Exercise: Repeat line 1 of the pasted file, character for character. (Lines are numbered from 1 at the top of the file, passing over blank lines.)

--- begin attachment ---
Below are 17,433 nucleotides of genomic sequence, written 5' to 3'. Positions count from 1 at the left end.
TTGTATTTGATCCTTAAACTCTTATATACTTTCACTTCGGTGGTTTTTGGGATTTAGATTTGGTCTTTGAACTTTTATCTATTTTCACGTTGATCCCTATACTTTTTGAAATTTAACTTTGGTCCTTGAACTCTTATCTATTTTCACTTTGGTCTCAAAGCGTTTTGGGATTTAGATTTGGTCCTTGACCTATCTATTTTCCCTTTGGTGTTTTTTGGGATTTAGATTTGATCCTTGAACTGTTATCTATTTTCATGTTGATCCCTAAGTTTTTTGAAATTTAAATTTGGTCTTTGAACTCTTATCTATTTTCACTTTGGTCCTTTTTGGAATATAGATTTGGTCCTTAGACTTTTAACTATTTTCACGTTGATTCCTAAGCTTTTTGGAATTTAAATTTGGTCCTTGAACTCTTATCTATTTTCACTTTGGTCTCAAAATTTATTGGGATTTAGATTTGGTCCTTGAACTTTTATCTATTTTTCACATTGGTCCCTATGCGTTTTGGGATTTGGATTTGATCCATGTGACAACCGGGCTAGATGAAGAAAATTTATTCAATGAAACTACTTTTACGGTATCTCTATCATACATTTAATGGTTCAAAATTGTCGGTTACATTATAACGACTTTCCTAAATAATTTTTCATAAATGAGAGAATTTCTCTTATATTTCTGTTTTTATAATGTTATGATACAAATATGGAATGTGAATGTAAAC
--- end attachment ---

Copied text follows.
Below are 17,433 nucleotides of genomic sequence, written 5' to 3'. Positions count from 1 at the left end.